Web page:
A musical track is a group effort in any kind of music, from through-composed pieces, to highly improvised jazz. In jazz there is no true repetition. The final sound is as adaptable, branched and team-worked as a discussion over dinner. It is practically impossible to reiterate the exact same emotions, gestures and words that appeared in that conversation.
How have audiences – and those in the Middle East in particular – reacted to your sound?
Playing piano solo is a very delicate experience, for both the performer and the audience. The performer is alone with their instrument and is responsible for channeling their energy into the audience, who in turn reflects it back. The audience plays a much bigger role in the course of the performance than in productions involving more than one musician.
Most of the concerts I played had unpredictable outcomes, as I was scheduling performances in cities not used to having jazz piano solo concerts such as Tunis, Alexandria and Beirut. However, the result was extremely pleasing and it denounced the misconception that Arab audiences do not want to get closer to jazz. It was an insightful experience from which I learned a lot.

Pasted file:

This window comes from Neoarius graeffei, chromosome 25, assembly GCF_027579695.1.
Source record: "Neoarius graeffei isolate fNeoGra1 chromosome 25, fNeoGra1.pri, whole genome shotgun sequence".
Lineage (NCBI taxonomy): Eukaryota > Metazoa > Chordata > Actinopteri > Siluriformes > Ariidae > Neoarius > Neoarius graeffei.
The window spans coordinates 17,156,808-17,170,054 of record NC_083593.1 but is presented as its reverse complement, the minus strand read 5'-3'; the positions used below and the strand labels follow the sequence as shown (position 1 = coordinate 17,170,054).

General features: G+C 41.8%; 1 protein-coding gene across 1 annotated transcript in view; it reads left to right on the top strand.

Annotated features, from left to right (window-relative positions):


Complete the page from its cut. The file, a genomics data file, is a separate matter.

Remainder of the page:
In what ways do African-American jazz rhythms influence you and your music?
I’ve always had a peculiar attraction to African rhythms, so my main inspiration has always been music with its essence deriving from those specific roots. Jazz is at the top of the list, because to me there is absolutely no other music genre in which such a supreme balance is found between complex rhythms, beautiful melodies, sophisticated harmonies, and collective improvisation. Jazz is so rural yet urban, deep yet accessible, controlled yet free, instinctive yet mind-powered, and that somewhere within the groove lies the secret of the universe.
How have you shared your love of jazz through “Beirut Speaks Jazz”?
I founded the initiative in order to bring jazz closer to Lebanese people by inviting well-known artists from a variety of musical genres and have them sing in a jazz context. This helps spark new collaborative possibilities to ignite for the artists themselves and it will encourage fans of different musical genres to experience jazz in a whole new way. It will hopefully help them realize how free, elastic and limitless jazz is and how easily it can be embraced.